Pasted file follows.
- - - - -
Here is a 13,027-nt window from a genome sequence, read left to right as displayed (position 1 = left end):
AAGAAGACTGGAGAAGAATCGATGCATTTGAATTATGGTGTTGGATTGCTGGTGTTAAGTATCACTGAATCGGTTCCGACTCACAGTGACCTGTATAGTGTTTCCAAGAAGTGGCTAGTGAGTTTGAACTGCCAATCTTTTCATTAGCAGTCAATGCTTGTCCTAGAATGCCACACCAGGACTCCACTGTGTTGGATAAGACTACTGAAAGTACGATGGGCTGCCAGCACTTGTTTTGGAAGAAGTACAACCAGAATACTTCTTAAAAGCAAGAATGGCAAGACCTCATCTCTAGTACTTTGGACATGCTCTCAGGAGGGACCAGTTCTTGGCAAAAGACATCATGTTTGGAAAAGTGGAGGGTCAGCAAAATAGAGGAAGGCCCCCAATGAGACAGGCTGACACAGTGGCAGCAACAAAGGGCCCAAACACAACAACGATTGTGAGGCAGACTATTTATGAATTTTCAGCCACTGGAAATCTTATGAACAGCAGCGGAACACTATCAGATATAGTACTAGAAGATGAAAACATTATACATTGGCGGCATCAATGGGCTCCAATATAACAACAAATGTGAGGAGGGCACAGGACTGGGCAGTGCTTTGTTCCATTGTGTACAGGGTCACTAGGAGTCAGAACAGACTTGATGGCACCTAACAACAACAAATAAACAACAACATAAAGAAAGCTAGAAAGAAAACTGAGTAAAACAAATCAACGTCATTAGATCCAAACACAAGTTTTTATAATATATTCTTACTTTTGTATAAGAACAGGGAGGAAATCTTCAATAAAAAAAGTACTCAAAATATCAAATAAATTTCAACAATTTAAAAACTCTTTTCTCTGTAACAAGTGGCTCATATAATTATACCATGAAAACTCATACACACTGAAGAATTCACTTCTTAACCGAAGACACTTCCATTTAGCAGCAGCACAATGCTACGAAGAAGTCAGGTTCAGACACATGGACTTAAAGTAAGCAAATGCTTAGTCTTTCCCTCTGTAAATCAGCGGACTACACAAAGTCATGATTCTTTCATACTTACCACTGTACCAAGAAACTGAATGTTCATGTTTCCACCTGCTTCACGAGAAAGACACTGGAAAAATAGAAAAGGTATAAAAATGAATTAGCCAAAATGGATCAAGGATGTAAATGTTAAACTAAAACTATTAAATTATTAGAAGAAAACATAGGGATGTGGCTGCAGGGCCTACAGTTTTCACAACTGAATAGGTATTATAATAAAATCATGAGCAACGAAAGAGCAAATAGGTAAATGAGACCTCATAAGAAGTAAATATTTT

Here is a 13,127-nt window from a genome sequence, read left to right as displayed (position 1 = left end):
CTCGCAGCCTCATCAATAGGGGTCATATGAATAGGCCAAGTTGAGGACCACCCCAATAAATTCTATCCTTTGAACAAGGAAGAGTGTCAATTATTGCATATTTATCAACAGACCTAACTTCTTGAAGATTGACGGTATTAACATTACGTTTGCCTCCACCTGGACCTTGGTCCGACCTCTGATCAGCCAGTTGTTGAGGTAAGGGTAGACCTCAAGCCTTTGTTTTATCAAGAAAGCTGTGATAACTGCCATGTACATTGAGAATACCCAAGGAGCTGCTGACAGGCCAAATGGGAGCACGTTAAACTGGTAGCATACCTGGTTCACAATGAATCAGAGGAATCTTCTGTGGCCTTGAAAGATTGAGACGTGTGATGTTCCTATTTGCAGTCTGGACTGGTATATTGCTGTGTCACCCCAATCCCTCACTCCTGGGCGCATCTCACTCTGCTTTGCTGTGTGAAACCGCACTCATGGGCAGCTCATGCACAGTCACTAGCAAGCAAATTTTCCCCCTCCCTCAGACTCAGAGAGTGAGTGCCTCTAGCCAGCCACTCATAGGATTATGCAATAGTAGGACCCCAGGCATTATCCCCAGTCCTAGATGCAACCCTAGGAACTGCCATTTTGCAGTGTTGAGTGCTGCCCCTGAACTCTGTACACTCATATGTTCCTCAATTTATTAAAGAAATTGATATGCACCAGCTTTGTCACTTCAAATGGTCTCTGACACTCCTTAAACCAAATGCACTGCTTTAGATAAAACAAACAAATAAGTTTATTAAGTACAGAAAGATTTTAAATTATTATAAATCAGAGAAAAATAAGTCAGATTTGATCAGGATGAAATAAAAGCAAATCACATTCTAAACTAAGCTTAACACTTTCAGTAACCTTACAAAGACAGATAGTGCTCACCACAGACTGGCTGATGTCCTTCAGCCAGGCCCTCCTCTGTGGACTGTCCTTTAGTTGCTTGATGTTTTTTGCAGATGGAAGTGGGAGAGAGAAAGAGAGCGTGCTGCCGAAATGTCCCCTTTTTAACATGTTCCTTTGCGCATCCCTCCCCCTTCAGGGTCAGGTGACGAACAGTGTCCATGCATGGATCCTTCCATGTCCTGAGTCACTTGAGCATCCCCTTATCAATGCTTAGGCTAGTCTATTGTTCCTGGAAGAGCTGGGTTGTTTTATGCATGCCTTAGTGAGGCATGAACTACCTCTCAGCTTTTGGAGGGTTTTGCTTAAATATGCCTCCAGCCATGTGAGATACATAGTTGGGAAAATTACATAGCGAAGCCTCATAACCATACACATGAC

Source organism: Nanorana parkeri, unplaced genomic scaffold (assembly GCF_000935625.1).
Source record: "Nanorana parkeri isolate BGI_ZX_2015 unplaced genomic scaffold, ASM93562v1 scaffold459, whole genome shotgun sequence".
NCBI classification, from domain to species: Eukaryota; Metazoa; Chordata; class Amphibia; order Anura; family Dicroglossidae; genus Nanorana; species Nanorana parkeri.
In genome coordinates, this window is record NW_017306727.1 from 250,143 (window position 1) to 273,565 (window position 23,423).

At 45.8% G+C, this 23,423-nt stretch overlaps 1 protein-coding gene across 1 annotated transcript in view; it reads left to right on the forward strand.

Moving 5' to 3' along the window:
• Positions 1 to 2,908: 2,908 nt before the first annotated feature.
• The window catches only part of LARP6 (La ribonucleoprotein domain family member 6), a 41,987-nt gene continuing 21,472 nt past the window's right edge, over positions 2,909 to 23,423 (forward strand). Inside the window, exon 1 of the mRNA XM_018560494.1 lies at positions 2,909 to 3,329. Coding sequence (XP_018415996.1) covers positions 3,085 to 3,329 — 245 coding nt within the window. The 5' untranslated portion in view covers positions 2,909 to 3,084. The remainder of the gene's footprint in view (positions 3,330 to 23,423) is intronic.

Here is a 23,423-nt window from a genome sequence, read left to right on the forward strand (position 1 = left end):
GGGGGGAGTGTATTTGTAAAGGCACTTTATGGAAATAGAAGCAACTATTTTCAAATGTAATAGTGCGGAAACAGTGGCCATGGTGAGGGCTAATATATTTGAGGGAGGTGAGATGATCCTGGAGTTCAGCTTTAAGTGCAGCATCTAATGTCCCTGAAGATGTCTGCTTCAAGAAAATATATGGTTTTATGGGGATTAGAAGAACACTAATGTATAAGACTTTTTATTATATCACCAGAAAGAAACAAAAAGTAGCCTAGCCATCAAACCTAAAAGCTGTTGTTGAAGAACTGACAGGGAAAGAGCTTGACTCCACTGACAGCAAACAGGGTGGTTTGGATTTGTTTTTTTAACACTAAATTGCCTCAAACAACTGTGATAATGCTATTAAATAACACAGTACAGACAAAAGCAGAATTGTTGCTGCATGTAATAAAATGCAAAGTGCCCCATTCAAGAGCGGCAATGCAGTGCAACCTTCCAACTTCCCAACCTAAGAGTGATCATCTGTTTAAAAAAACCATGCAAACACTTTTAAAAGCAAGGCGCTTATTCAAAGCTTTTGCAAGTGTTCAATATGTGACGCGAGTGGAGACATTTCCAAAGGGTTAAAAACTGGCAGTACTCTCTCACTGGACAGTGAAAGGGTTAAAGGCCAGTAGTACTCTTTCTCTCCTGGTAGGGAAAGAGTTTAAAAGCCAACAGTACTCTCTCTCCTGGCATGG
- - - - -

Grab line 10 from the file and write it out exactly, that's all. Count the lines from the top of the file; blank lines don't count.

Moving 5' to 3' along the window: